Yesterday was the feast day of St. Francis de Sales. He was particularly known for emphasizing that, though each Christian is to seek holiness, we each need to approach this differently due to our individual vocations. In his Introduction to the Devout Life, quoted in the morning’s Office of Readings, he wrote: “devotion must be practiced in different ways by the nobleman and by the working man, by the servant and by the prince, by the widow, by the unmarried girl and by the married woman. But even this distinction is not sufficient: for the practice of devotion must be adapted to the strength, to the occupation and to the duties of each one in particular.”
But even given these differences, his writings suggest that he would certainly agree that what we are calling Red Zone Thinking would, nevertheless, apply across that board. In one of his lesser known works, The Directory, he wrote, in his discussion of Praying Throughout the Day:
“Upon the stroke of the hour lament that many hours of your life have been uselessly spent. You ought to call to mind: that you must give an account of this present hour and every minute of your life, that you are approaching eternity, that hours seem like ages to the souls in hell, that your own death is swiftly approaching, that your last hour may soon be at hand. After these reflections, say a fervent prayer that God may be merciful to you at that last hour. There is absolutely no doubt that this will be the case if you have been very faithful to this way of acting. Practice it at all times and on all occasions.”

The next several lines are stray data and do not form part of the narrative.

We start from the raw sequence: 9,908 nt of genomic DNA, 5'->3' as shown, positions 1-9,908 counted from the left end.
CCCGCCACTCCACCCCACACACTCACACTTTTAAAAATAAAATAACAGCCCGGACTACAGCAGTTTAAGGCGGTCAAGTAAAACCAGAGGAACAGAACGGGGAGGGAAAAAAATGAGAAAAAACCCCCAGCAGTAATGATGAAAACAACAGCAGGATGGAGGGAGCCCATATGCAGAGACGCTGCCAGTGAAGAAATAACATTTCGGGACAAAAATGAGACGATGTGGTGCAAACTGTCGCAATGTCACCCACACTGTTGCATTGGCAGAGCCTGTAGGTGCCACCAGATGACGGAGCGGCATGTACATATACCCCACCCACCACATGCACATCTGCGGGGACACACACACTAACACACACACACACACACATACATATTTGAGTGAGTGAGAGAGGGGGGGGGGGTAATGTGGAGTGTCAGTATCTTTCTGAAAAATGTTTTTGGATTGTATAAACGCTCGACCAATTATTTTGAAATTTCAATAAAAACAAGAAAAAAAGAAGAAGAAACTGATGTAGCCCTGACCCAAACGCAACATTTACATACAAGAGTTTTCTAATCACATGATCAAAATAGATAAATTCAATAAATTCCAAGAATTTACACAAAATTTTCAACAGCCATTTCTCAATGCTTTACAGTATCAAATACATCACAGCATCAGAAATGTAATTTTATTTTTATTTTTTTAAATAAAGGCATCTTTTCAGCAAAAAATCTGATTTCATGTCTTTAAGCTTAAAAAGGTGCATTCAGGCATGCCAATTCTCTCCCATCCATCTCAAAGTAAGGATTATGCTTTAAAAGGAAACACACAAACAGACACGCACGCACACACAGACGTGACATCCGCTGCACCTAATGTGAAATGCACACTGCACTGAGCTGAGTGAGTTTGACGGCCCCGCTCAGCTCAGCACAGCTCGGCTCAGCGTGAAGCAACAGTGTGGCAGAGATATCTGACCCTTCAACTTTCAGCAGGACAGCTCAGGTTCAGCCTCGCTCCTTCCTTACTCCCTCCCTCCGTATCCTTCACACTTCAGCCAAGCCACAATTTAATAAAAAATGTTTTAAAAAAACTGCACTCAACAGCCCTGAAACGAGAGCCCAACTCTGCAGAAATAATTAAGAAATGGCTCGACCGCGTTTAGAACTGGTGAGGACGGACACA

I’m guessing that the majority of us “moderns”—even the more religious among us—might think it absurd to think that God will hold us accountable for “every minute” of our lives. But maybe this is more indicative of how flippantly most of us take “every minute” of our lives, and how mindlessly we recite the words of the Confiteor at every Mass: “I confess to almighty God … that I have greatly sinned, in my THOUGHTS and in my WORDS, in WHAT I HAVE DONE and in WHAT I HAVE FAILED TO DO…”.
Red Zone Thinking involves taking all this a bit more urgently:
“Okay, Lord, up until now, I haven’t taken any of this very seriously. But starting now, with the mercy of Your forgiveness, and the help of Your grace—recognizing that my “last hour may soon be at hand”—let me be more cognizant of my thoughts, words, and actions, always remembering that You stand beside me, not just in judgement, but to help me walk, and talk, and think in ways that are more pleasing to You, and more helpful to every person You’ve placed in my life! In the time You’ve given me, may everyone I meet see and hear You in me.”